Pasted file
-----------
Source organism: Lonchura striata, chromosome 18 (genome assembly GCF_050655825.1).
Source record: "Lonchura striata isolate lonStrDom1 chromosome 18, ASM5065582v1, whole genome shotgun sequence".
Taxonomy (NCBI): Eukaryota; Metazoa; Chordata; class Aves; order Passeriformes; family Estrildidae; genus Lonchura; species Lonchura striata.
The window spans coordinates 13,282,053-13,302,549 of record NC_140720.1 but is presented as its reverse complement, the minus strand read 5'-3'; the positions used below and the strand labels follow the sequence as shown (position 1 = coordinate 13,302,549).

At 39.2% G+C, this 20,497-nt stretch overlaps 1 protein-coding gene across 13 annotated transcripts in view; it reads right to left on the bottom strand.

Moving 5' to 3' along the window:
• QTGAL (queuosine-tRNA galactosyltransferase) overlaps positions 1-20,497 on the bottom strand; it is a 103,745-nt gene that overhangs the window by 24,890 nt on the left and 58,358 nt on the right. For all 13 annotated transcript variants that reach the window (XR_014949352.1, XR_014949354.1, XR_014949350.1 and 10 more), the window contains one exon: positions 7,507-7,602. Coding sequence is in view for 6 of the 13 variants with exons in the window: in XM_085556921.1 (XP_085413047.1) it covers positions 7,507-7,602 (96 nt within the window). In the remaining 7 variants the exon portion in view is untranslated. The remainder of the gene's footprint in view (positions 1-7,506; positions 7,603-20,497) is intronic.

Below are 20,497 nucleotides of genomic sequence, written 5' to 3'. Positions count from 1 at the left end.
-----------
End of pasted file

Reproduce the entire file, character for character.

Source organism: Lonchura striata, chromosome 18 (genome assembly GCF_050655825.1).
Source record: "Lonchura striata isolate lonStrDom1 chromosome 18, ASM5065582v1, whole genome shotgun sequence".
Taxonomy (NCBI): Eukaryota; Metazoa; Chordata; class Aves; order Passeriformes; family Estrildidae; genus Lonchura; species Lonchura striata.
The window spans coordinates 13,282,053-13,302,549 of record NC_140720.1 but is presented as its reverse complement, the minus strand read 5'-3'; the positions used below and the strand labels follow the sequence as shown (position 1 = coordinate 13,302,549).

At 39.2% G+C, this 20,497-nt stretch overlaps 1 protein-coding gene across 13 annotated transcripts in view; it reads right to left on the bottom strand.

Moving 5' to 3' along the window:
• QTGAL (queuosine-tRNA galactosyltransferase) overlaps positions 1-20,497 on the bottom strand; it is a 103,745-nt gene that overhangs the window by 24,890 nt on the left and 58,358 nt on the right. For all 13 annotated transcript variants that reach the window (XR_014949352.1, XR_014949354.1, XR_014949350.1 and 10 more), the window contains one exon: positions 7,507-7,602. Coding sequence is in view for 6 of the 13 variants with exons in the window: in XM_085556921.1 (XP_085413047.1) it covers positions 7,507-7,602 (96 nt within the window). In the remaining 7 variants the exon portion in view is untranslated. The remainder of the gene's footprint in view (positions 1-7,506; positions 7,603-20,497) is intronic.

Below are 20,497 nucleotides of genomic sequence, written 5' to 3'. Positions count from 1 at the left end.